Engine – Chevrolet’s small-block continued to power the majority of Corvettes. The new 350-horse L79 offered outstanding performance and eliminated the need for constant valve adjustment and tune-ups. The new L78 big-block gave tire-shredding performance at about half the price of a fuel-injected small-block.
Handling – There is little to fault the Corvette about its handling. The short 98-inch wheelbase and low center of gravity took care of most handling issues. While the small-block had better weight distribution, improved suspension pieces on big-block cars allowed them to handle nearly as well.
1965 Mustang GT 350 Number built – 562 0-60/quarter mile – 6.6 seconds, 15.2 seconds at 93 mph Top speed – 117 mph Price – MSRP - $4,547; Today – $122,200 - $293,900
1965 Austin Healey 3000 Number built – 42,926 (1959-1967) 0-60/quarter mile – 8.8 seconds, 16.5 seconds at 85 mph Top speed – 122 mph Price – MSRP - $N/A; Today – $21,000 - $64,900
Strong Points Extremely desirable Outstanding styling and performance Replacement parts readily available Fun to drive
Weak Points Prone to frame rust Expensive to purchase Room for only two High-end resto can exceed value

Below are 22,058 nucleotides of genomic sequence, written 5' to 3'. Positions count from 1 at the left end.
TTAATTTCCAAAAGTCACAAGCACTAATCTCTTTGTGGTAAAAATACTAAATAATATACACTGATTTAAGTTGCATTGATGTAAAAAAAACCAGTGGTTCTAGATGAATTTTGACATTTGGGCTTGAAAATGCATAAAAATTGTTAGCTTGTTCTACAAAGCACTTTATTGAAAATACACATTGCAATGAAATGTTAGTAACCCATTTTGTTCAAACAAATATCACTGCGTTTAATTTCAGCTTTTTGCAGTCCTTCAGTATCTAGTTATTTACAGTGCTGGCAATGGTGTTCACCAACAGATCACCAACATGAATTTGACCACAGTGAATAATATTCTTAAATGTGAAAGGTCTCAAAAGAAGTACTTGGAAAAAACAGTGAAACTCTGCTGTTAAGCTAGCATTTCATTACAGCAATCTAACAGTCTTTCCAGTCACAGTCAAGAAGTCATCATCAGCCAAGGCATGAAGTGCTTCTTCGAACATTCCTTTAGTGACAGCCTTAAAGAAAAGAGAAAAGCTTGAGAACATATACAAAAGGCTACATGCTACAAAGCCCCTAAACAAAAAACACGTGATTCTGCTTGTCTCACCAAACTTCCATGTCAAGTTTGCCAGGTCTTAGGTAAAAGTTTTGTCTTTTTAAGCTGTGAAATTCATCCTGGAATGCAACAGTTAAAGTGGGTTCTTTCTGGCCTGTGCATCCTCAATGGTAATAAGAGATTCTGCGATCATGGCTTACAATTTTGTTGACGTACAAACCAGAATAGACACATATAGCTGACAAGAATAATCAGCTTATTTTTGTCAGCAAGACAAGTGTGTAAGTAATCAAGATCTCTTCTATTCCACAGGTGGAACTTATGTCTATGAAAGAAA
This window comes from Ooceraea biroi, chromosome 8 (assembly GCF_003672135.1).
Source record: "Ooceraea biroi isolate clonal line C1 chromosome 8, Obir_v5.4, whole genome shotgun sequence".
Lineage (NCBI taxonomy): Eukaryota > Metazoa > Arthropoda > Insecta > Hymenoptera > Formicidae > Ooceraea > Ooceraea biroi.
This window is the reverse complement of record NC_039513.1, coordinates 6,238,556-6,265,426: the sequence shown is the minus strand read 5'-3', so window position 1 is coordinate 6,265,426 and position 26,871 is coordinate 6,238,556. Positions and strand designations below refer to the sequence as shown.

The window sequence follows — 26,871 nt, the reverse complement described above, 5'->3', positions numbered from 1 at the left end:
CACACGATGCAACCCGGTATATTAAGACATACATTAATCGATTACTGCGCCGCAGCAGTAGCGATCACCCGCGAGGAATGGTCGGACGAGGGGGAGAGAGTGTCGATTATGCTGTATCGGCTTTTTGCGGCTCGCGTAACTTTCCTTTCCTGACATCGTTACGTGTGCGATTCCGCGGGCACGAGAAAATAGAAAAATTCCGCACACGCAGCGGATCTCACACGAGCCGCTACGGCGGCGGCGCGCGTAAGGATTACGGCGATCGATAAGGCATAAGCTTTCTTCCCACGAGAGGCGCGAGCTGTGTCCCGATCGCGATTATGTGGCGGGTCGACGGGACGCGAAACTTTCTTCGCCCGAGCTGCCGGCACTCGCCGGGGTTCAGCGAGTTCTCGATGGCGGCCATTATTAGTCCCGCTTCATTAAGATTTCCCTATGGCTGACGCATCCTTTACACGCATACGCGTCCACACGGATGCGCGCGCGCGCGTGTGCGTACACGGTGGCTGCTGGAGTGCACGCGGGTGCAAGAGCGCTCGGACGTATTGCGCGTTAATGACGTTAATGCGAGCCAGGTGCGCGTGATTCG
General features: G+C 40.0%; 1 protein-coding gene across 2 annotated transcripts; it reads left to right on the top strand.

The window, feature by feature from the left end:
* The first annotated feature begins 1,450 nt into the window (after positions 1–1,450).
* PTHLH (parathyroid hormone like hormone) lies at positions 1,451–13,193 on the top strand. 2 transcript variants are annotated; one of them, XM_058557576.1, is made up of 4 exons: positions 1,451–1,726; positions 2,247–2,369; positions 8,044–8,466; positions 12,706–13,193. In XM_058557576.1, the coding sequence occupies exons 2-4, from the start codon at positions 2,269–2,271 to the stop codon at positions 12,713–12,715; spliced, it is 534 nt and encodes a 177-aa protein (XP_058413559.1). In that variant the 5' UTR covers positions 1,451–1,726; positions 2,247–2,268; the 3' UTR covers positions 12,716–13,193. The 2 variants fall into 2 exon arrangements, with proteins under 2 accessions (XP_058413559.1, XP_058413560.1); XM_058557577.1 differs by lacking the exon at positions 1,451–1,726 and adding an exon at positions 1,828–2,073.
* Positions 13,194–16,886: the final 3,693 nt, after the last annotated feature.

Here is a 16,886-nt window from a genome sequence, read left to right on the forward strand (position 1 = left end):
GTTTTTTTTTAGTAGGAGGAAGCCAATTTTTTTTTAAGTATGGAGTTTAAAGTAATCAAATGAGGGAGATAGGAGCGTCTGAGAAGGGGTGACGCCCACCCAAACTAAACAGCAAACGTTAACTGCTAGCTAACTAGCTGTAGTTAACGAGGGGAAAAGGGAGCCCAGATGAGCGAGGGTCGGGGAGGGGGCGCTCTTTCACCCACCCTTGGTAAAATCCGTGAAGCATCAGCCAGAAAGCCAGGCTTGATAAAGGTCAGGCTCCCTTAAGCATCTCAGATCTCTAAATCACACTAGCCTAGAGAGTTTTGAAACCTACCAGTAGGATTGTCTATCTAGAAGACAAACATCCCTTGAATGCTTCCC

Vehicle Category Many Corvettes are collector’s items; however, a significant number of owners drive their vehicles on a semi-regular basis. High optioned big-block Corvettes are reaching six figures at auctions.
What To Pay 1965 Corvette MSRP – $4,106 Low – $41,000 Average – $55,500 High – $70,100 *Based on prices from the Classic Cars and Parts Price Guide, fueled by NADA and available wherever Corvette & Chevy magazines are sold.
Parts Prices Front bumper $525.00 Master cylinder $79.95 Hood assembly $1,399.00 Radiator $879.00 Camshaft $89.00 *Based on information from Corvette Central 800-345-4122 www.corvettecentral.com
Books Corvette Sting Ray by Tom Falconer Corvette: 50 Years by Randy Leffingwell The Complete Book of Corvette by Mike Mueller Zora Arkus-Duntov: The Legend Behind Corvette by Jerry Burton
Review By 1965, the Corvette was as close to being an ultimate performance sports car as possible. Quality issues of prior years were addressed, the suspension was upgraded, and its new big-block gave America’s only sports car newfound respect.